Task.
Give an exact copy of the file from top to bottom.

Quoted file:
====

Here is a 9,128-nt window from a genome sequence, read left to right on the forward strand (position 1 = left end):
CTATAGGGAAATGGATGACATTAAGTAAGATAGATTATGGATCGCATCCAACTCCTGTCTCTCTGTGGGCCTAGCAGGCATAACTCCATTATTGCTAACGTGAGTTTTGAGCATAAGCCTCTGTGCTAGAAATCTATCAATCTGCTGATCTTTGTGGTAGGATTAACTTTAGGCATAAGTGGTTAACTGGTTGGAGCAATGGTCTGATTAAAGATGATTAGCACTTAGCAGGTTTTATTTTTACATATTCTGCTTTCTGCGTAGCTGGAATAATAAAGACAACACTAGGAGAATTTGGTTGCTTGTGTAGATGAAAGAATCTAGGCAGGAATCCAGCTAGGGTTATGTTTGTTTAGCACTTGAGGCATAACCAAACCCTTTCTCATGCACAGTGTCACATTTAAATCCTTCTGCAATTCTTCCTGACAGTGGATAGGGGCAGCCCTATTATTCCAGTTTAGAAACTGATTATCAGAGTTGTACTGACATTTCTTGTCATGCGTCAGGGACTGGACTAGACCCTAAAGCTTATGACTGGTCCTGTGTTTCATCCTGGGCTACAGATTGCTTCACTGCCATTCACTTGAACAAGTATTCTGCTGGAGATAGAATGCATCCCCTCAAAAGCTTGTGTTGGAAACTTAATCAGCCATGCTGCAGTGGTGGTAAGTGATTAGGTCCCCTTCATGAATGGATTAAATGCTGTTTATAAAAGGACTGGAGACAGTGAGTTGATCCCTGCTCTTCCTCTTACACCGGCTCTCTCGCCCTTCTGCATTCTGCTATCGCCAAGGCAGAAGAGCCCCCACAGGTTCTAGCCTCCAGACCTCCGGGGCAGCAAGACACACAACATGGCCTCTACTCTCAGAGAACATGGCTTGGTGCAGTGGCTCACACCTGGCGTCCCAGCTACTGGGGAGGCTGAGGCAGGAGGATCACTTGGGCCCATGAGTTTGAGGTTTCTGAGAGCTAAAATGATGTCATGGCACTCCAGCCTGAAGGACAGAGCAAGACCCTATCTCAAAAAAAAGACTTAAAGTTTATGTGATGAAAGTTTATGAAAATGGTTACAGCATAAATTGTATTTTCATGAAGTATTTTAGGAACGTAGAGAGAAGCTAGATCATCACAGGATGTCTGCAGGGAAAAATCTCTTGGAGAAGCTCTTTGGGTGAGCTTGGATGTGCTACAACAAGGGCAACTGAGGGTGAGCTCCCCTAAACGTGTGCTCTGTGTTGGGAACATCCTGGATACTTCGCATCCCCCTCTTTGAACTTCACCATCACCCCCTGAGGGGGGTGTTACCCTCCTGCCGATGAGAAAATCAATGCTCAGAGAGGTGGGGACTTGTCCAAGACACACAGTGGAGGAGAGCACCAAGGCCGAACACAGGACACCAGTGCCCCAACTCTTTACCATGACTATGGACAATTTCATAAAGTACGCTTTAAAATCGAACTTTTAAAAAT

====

Here is a 9,128-nt window from a genome sequence, read left to right on the forward strand (position 1 = left end):
CTATAGGGAAATGGATGACATTAAGTAAGATAGATTATGGATCGCATCCAACTCCTGTCTCTCTGTGGGCCTAGCAGGCATAACTCCATTATTGCTAACGTGAGTTTTGAGCATAAGCCTCTGTGCTAGAAATCTATCAATCTGCTGATCTTTGTGGTAGGATTAACTTTAGGCATAAGTGGTTAACTGGTTGGAGCAATGGTCTGATTAAAGATGATTAGCACTTAGCAGGTTTTATTTTTACATATTCTGCTTTCTGCGTAGCTGGAATAATAAAGACAACACTAGGAGAATTTGGTTGCTTGTGTAGATGAAAGAATCTAGGCAGGAATCCAGCTAGGGTTATGTTTGTTTAGCACTTGAGGCATAACCAAACCCTTTCTCATGCACAGTGTCACATTTAAATCCTTCTGCAATTCTTCCTGACAGTGGATAGGGGCAGCCCTATTATTCCAGTTTAGAAACTGATTATCAGAGTTGTACTGACATTTCTTGTCATGCGTCAGGGACTGGACTAGACCCTAAAGCTTATGACTGGTCCTGTGTTTCATCCTGGGCTACAGATTGCTTCACTGCCATTCACTTGAACAAGTATTCTGCTGGAGATAGAATGCATCCCCTCAAAAGCTTGTGTTGGAAACTTAATCAGCCATGCTGCAGTGGTGGTAAGTGATTAGGTCCCCTTCATGAATGGATTAAATGCTGTTTATAAAAGGACTGGAGACAGTGAGTTGATCCCTGCTCTTCCTCTTACACCGGCTCTCTCGCCCTTCTGCATTCTGCTATCGCCAAGGCAGAAGAGCCCCCACAGGTTCTAGCCTCCAGACCTCCGGGGCAGCAAGACACACAACATGGCCTCTACTCTCAGAGAACATGGCTTGGTGCAGTGGCTCACACCTGGCGTCCCAGCTACTGGGGAGGCTGAGGCAGGAGGATCACTTGGGCCCATGAGTTTGAGGTTTCTGAGAGCTAAAATGATGTCATGGCACTCCAGCCTGAAGGACAGAGCAAGACCCTATCTCAAAAAAAAGACTTAAAGTTTATGTGATGAAAGTTTATGAAAATGGTTACAGCATAAATTGTATTTTCATGAAGTATTTTAGGAACGTAGAGAGAAGCTAGATCATCACAGGATGTCTGCAGGGAAAAATCTCTTGGAGAAGCTCTTTGGGTGAGCTTGGATGTGCTACAACAAGGGCAACTGAGGGTGAGCTCCCCTAAACGTGTGCTCTGTGTTGGGAACATCCTGGATACTTCGCATCCCCCTCTTTGAACTTCACCATCACCCCCTGAGGGGGGTGTTACCCTCCTGCCGATGAGAAAATCAATGCTCAGAGAGGTGGGGACTTGTCCAAGACACACAGTGGAGGAGAGCACCAAGGCCGAACACAGGACACCAGTGCCCCAACTCTTTACCATGACTATGGACAATTTCATAAAGTACGCTTTAAAATCGAACTTTTAAAAAT